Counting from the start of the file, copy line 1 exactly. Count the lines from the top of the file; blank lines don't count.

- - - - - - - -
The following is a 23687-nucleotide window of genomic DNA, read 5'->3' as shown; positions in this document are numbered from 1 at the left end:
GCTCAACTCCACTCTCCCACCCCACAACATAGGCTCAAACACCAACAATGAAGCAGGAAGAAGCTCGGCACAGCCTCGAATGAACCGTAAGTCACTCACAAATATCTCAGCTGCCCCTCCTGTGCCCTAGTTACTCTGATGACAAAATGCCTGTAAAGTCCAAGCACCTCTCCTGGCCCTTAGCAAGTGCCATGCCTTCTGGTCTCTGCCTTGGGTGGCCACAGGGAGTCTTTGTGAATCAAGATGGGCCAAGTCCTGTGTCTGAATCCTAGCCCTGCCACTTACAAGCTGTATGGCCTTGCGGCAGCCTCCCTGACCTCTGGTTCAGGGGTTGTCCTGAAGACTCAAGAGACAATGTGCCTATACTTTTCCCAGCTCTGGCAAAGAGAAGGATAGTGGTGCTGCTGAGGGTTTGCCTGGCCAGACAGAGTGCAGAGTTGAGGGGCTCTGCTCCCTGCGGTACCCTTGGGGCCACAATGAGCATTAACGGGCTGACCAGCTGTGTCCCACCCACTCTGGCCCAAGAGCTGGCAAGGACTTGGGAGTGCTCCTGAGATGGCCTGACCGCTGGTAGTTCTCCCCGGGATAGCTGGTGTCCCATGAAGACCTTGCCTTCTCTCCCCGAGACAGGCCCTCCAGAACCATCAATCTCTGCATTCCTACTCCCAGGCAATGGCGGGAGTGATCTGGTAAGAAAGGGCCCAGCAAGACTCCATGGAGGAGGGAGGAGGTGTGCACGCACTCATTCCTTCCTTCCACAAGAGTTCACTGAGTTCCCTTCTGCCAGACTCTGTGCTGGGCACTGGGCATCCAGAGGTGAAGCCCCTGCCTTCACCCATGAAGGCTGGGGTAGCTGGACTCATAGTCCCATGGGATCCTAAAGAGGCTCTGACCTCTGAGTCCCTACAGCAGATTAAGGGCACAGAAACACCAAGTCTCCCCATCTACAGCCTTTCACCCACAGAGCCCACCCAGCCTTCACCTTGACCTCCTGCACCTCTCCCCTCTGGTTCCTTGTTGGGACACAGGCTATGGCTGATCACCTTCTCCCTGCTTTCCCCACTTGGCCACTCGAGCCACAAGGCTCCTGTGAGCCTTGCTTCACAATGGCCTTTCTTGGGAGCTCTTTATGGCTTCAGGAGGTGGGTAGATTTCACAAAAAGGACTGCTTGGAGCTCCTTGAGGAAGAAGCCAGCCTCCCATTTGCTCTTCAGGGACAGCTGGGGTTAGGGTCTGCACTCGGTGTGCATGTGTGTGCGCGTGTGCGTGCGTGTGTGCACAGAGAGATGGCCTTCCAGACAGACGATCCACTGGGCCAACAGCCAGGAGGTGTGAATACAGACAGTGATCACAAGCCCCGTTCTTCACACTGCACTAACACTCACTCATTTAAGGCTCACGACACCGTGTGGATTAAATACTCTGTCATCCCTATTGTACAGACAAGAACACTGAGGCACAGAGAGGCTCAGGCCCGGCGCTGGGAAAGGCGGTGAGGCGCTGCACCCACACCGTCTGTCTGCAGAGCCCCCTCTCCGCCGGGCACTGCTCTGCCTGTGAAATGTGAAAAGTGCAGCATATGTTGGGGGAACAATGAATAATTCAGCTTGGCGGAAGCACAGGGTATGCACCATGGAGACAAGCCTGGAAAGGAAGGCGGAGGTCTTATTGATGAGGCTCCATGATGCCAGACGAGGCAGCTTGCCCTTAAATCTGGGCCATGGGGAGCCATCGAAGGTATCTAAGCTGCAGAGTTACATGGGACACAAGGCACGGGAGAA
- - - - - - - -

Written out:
The following is a 23687-nucleotide window of genomic DNA, read 5'->3' as shown; positions in this document are numbered from 1 at the left end: